Warning: Rains could cause flooding in rivers in south-western states
As the meteorological department has predicted heavy to very heavy rainfall in Konkan areas and Goa, Madhya Maharashtra, Coastal Karnataka and some places in Kerala from June 7–12, the ministry of water resources has said there is likelihood of rise in water levels in various river basins.Updated: Jun 07, 2018 15:36 IST
The government issued warnings about a possible rapid rise of water levels of rivers in Maharashtra, Goa, Karnataka and Kerala due to the rains.
As the meteorological department has predicted heavy to very heavy rainfall in Konkan areas and Goa, Madhya Maharashtra, Coastal Karnataka and some places in Kerala from June 7–12, the ministry of water resources has said there is likelihood of rise in water levels in various river basins.
A statement by the ministry also warned of the possibility of inundation in some of the heavy rainfall-affected urban areas of Mumbai.
West flowing rivers are the most likely to rise. Areas between Tapi and Tadri rivers, those near Godavari, Krishna, Cauvery and their tributaries near the west coast as well as west flowing rivers between Tadri and Kanyakumari are likely to be affected.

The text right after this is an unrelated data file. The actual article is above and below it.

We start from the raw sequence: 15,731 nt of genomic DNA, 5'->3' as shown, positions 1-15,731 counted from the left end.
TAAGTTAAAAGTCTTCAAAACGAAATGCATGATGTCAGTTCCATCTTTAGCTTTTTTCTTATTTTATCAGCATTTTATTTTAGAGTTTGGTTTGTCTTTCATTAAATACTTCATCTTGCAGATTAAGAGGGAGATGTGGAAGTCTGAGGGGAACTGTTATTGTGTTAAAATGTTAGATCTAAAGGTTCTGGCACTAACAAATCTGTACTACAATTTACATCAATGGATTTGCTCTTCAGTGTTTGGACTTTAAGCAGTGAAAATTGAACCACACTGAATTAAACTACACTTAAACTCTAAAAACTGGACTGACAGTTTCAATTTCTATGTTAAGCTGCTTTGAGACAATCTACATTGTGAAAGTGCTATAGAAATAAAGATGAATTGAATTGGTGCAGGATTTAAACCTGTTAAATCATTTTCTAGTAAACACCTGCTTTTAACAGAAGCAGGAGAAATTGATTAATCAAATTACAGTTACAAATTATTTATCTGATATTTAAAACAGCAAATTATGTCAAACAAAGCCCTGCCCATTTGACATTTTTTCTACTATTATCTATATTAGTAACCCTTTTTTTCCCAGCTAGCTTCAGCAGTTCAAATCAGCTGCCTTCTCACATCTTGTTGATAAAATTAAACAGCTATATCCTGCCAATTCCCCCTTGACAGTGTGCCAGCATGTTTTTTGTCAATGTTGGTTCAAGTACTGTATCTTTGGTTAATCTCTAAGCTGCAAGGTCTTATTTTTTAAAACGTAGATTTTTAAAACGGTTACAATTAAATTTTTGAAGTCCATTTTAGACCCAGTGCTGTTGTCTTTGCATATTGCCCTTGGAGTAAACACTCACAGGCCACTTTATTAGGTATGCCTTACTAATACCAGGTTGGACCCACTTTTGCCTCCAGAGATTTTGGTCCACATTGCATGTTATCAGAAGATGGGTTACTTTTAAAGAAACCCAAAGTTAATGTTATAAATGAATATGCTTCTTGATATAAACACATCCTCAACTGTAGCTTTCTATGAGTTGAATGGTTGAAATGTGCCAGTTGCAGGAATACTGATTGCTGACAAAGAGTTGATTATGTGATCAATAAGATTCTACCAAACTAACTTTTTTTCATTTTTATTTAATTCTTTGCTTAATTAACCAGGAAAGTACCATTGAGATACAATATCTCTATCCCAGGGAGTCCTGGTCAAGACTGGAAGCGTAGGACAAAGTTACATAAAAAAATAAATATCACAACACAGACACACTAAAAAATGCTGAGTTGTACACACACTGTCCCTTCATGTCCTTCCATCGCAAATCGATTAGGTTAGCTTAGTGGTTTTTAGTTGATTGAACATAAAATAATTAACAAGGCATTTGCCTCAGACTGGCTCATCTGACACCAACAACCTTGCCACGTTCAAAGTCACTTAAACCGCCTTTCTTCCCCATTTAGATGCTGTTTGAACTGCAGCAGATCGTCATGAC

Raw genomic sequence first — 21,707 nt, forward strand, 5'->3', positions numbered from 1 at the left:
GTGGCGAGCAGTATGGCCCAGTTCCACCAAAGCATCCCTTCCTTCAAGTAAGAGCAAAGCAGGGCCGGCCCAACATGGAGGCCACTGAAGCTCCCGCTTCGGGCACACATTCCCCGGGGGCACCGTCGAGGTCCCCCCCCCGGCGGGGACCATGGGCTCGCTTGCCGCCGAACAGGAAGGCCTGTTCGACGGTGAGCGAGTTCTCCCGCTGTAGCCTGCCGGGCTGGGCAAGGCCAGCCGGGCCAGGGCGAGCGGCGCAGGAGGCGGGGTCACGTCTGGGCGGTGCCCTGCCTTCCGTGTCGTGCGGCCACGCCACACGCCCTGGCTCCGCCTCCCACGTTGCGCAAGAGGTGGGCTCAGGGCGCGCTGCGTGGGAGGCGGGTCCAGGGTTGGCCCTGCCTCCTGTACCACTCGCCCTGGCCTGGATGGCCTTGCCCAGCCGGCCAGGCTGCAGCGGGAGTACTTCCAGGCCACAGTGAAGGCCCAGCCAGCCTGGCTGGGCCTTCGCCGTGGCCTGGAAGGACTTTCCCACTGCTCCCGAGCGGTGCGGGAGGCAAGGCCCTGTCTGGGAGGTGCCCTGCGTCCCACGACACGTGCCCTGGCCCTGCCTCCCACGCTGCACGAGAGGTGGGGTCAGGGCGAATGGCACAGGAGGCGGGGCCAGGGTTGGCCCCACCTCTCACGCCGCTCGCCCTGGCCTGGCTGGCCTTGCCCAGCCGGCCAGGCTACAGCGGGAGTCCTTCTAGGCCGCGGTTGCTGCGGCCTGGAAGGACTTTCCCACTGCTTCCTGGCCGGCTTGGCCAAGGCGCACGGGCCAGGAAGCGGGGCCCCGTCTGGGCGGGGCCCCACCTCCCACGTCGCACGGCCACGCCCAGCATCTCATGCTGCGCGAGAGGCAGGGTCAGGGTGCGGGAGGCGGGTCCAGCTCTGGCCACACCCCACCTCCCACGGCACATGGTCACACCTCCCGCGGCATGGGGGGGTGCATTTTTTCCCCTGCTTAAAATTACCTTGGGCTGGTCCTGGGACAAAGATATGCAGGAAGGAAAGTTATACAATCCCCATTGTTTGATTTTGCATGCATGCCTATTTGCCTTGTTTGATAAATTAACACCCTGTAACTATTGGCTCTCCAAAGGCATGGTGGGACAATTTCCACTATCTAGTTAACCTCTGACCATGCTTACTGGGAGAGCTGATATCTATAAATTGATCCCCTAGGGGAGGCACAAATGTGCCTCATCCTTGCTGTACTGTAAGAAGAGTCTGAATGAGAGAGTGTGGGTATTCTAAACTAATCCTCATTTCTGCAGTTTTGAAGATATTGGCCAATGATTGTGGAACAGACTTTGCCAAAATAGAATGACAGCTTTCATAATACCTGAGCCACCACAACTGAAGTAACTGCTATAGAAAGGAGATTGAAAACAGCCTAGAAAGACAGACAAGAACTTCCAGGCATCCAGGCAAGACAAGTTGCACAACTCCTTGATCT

Experts have also warned that activities along the river beds in these areas should be controlled as the “sudden water increase can drown men and materials”.
The statement said that Damanganga river and its tributaries are expected to rise in Nasik district of Maharashtra, Valsad district of Gujarat and Daman district of Daman and Diu.
Godavari river is likely to rise in its upstream reaches in Nasik, Ahmednagar and Aurangabad districts in Maharashtra.
Krishna river and its tributaries are likely to rise in upstream districts of Satara, Sangli, Kolhapur, Pune, Sholapur in Maharashtra as well as in Bagalkote, Vijayapura and Kalaburagi districts on Krishna and in Chikmagaluru, Shivamogga and Bellari districts on Tungabhadra river in Karnataka.
The Cauvery and its tributaries in upstream reaches in Kodagu, Chikmagaluru, Hassan and Mysuru districts of Karnataka and Wynad district of Kerala are likely to rise in association with the forecasted rainfall.
Experts, however, believe that most of the water will flow into dams and reservoirs, whose basins have sufficient storage, thereby lowering the chances of floods.
Water levels in India’s major reservoirs were 10% lower than normal. A recent study showed that reservoirs were 50% deficient in Himachal Pradesh.
The predicted rainfall is likely to help fill the reservoirs.